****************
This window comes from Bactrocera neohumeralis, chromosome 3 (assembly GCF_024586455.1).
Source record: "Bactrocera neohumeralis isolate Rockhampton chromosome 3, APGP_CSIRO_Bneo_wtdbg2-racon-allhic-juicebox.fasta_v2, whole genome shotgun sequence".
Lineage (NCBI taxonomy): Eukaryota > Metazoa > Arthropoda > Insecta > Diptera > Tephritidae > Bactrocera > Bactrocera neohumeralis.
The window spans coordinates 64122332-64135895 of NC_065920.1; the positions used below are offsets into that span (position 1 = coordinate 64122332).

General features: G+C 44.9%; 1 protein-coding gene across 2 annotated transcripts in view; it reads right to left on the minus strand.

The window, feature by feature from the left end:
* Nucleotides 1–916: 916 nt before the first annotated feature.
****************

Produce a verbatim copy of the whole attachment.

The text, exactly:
This window comes from Bactrocera neohumeralis, chromosome 3 (assembly GCF_024586455.1).
Source record: "Bactrocera neohumeralis isolate Rockhampton chromosome 3, APGP_CSIRO_Bneo_wtdbg2-racon-allhic-juicebox.fasta_v2, whole genome shotgun sequence".
Lineage (NCBI taxonomy): Eukaryota > Metazoa > Arthropoda > Insecta > Diptera > Tephritidae > Bactrocera > Bactrocera neohumeralis.
The window spans coordinates 64122332-64135895 of NC_065920.1; the positions used below are offsets into that span (position 1 = coordinate 64122332).

General features: G+C 44.9%; 1 protein-coding gene across 2 annotated transcripts in view; it reads right to left on the minus strand.

The window, feature by feature from the left end:
* Nucleotides 1–916: 916 nt before the first annotated feature.